E. Loewy, K.G. Witthaus, L. Summers, R.J. Maddrell


Modern design concepts for coastal engineering" works make increasingly, heavy demands in respect of the number of variables to be investigated, of the accuracy of the field measurements and of subsequent methods of analysis. In general the larger the projects the greater the demand for accurate site data but frequently, whatever the field data requirement might be, environmental conditions impose severe limitations upon the quality and quantity of the obtainable information. Before field measurements commenced on the two projects reported in this paper (see Figures 1 and 2) careful consideration was given to the relation between the probable status of the data, the level of statistical analysis to be applied and the constraints the results might impose upon research objectives or upon projected works. Such appraisal was specially relevant since the projects drew upon results from both physical and mathematical models and, in one case, involved assessments of extreme sea conditions related to nuclear safety. This approach provided sufficient flexibility to adjust the method or extent of data collection to take advantage of optimum conditions in the field and changing requirements for input to models and designs. The time and energy expended in obtaining data of the correct order of confidence was justified by its direct applicability to alternative designs in the face of rapidly inflating construction costs. It was considered essential that the planning and control of data collection be co-ordinated by the design engineer for relating individual items to the project as a whole. It was found equally important that the hydrograpnic surveyors and oceanographers, familiar with the physical aspects involved, understood how their results were to be applied and hence appreciated the necessity of achieving appropriate tolerances for different parts of the work.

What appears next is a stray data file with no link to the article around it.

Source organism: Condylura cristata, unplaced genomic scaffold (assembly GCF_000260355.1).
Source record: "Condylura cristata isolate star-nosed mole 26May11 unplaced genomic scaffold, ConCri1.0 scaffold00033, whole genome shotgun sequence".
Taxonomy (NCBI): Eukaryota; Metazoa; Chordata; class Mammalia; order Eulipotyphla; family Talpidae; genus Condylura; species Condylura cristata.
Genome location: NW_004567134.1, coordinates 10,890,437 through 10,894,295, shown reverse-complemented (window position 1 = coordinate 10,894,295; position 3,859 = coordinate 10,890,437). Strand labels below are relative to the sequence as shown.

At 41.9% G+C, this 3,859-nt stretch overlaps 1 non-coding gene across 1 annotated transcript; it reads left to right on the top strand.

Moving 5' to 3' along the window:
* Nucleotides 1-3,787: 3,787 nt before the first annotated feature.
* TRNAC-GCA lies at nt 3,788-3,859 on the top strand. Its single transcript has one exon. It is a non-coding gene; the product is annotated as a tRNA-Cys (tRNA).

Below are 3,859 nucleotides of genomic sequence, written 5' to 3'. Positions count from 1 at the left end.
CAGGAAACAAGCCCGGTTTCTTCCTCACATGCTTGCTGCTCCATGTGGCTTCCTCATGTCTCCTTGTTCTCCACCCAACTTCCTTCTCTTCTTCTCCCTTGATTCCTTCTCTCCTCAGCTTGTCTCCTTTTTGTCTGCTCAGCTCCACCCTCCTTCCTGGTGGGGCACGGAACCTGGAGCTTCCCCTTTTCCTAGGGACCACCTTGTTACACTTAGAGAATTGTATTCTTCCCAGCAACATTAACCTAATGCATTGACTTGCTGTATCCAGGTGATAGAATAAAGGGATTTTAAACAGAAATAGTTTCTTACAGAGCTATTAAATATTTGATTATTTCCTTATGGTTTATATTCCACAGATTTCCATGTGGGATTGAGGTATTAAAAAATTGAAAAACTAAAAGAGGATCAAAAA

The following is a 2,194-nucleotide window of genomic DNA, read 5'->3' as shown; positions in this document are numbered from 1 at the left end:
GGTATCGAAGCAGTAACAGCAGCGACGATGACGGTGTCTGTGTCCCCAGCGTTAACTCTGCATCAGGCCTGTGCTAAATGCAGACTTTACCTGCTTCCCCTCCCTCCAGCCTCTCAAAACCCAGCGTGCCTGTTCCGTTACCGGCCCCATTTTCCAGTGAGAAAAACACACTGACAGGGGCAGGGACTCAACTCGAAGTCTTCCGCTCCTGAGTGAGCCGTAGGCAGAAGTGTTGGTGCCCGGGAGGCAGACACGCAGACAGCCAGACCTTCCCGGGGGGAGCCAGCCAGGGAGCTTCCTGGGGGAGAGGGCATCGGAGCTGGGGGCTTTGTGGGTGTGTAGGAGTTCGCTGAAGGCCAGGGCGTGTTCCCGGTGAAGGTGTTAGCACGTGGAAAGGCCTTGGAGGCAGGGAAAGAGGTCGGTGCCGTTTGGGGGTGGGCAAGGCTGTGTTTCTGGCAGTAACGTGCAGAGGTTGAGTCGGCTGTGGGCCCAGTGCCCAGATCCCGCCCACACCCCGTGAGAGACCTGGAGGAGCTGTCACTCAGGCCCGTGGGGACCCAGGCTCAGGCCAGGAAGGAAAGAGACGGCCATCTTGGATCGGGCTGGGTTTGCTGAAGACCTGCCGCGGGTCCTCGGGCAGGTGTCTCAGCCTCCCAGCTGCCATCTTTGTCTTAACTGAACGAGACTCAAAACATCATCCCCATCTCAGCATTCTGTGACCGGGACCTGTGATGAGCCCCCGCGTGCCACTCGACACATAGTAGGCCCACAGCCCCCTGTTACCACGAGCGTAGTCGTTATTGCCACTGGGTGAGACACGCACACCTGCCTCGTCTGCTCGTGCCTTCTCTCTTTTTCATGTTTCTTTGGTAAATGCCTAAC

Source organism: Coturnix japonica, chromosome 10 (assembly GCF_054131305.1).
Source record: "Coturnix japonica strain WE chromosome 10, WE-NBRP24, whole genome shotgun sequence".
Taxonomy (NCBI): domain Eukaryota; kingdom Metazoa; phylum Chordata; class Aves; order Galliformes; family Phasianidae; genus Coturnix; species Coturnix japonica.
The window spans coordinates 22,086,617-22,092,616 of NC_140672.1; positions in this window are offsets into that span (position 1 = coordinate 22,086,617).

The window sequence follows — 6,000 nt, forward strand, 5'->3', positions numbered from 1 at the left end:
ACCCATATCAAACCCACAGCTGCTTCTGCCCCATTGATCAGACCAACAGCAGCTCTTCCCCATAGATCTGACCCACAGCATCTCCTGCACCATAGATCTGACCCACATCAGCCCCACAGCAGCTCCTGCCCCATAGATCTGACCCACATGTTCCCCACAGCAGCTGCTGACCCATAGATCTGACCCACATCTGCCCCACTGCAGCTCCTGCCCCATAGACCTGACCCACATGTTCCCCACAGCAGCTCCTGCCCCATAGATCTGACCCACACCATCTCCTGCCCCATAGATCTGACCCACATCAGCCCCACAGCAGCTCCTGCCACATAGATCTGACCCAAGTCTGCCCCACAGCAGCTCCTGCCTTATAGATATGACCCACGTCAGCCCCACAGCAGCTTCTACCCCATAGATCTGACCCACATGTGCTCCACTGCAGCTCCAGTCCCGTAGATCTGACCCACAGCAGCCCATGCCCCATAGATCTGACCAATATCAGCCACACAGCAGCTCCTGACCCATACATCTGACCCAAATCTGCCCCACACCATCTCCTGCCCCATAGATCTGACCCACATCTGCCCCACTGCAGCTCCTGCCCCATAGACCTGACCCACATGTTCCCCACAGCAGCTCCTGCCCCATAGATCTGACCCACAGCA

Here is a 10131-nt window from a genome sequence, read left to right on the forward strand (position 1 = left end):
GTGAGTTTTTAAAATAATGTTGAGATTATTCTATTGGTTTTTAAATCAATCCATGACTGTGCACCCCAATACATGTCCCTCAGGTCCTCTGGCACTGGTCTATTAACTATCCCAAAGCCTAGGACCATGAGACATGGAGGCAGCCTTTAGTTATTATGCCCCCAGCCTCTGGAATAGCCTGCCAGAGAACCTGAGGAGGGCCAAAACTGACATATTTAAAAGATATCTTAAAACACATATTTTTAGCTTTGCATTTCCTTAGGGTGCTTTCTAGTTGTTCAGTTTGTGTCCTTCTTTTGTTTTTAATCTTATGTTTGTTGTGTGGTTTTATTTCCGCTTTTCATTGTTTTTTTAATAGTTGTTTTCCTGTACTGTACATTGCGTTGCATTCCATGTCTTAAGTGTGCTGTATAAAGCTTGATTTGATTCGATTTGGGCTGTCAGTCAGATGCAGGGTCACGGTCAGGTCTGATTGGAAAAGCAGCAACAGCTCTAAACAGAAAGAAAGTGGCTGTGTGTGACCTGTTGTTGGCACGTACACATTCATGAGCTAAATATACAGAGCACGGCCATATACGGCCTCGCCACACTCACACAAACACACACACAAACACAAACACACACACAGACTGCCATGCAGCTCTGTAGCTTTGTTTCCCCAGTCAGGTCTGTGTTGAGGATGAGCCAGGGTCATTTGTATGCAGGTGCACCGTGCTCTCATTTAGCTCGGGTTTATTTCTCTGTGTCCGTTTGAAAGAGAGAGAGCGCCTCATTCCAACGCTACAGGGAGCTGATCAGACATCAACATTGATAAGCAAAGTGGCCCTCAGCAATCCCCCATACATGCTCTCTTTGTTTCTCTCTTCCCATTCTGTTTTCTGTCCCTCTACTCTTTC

data collection; data analysis; coastal project

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